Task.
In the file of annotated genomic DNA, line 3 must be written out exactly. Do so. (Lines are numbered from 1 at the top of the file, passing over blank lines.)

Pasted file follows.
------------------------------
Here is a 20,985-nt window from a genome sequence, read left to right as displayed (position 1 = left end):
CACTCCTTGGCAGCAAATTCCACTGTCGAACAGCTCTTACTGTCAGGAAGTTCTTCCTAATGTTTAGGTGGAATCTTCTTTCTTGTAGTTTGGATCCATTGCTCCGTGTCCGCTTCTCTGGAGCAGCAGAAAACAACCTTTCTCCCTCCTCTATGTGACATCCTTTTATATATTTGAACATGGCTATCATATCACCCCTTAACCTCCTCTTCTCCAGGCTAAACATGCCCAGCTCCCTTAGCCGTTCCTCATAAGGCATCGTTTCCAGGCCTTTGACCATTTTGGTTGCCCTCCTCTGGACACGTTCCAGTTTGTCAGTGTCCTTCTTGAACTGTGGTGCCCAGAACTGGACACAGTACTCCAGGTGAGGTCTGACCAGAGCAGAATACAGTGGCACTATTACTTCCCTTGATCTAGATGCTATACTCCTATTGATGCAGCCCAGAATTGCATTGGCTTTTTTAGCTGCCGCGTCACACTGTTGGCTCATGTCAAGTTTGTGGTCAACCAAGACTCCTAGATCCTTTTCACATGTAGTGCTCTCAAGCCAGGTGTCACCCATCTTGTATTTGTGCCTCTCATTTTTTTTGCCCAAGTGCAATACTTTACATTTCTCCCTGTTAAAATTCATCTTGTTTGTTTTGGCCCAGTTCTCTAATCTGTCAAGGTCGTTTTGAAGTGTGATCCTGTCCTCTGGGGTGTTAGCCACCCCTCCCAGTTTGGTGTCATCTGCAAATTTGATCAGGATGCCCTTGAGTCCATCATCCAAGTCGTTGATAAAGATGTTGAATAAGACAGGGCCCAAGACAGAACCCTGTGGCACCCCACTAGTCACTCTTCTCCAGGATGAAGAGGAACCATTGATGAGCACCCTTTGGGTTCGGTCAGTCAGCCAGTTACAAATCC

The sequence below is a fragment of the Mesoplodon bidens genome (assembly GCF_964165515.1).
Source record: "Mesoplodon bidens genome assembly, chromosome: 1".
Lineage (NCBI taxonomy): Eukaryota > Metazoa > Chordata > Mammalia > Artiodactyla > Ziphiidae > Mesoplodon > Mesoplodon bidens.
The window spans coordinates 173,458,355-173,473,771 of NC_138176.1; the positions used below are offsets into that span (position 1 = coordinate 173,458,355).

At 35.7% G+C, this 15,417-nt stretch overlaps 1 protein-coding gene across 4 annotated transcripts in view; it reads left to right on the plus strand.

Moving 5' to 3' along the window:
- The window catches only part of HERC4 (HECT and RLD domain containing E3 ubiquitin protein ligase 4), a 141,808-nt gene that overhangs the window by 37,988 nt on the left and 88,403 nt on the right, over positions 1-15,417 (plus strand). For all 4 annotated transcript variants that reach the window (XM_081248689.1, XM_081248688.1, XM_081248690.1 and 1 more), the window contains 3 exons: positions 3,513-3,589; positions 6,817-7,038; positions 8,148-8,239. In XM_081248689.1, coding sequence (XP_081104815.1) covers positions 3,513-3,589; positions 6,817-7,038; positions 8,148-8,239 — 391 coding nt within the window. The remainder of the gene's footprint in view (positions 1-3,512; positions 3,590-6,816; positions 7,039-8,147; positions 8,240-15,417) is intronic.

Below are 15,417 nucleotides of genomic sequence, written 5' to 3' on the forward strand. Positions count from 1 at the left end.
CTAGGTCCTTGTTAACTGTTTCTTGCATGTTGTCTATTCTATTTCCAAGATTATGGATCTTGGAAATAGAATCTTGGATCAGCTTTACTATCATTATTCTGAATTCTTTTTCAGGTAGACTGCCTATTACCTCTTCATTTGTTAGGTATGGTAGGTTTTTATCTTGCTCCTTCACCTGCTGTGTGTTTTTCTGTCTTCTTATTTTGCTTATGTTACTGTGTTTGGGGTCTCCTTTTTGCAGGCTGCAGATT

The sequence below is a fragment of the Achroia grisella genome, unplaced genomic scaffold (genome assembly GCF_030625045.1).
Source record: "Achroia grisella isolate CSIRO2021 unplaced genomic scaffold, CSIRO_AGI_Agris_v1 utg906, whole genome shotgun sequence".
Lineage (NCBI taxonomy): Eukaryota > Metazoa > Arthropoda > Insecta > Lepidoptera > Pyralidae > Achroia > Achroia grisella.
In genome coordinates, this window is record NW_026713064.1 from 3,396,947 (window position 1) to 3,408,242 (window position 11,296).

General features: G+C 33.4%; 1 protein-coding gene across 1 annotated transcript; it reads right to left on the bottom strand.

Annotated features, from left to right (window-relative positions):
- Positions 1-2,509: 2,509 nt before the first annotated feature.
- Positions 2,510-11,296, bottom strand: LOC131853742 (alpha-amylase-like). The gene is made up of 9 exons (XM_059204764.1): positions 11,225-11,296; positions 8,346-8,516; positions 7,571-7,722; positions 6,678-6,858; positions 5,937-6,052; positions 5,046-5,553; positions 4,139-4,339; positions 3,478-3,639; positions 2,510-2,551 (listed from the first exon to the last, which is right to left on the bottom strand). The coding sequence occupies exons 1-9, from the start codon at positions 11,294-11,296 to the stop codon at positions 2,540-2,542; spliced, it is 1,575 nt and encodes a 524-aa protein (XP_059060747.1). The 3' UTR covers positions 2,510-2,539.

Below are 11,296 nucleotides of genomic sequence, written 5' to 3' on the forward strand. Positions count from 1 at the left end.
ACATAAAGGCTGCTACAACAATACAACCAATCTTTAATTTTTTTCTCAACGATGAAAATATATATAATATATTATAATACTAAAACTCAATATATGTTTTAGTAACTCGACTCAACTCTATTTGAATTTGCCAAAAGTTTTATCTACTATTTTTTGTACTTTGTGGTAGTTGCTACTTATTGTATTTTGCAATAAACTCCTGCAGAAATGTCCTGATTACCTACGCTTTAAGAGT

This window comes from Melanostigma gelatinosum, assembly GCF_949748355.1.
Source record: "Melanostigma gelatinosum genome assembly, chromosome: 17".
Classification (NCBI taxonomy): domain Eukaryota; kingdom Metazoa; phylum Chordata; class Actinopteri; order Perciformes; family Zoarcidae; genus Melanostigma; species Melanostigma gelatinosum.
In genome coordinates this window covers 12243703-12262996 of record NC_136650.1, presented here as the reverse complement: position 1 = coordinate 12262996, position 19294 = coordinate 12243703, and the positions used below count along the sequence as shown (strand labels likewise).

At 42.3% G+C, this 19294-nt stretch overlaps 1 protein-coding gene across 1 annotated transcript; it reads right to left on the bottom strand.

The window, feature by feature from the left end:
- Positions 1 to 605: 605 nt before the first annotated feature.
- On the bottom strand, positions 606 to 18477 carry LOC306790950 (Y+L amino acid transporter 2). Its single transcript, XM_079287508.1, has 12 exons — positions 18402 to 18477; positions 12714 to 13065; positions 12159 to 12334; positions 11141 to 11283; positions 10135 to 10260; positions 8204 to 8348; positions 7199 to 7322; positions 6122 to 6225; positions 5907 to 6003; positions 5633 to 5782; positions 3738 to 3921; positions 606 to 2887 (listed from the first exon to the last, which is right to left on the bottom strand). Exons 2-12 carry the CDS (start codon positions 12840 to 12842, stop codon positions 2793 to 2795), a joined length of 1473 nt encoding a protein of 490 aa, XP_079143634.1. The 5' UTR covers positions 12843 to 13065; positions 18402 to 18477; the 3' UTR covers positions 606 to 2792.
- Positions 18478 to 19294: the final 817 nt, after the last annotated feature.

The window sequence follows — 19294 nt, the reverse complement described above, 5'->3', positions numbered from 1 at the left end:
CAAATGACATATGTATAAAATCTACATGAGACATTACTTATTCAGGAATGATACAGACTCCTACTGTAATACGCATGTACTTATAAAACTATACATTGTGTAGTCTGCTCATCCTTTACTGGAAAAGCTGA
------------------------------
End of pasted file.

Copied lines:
The sequence below is a fragment of the Mesoplodon bidens genome (assembly GCF_964165515.1).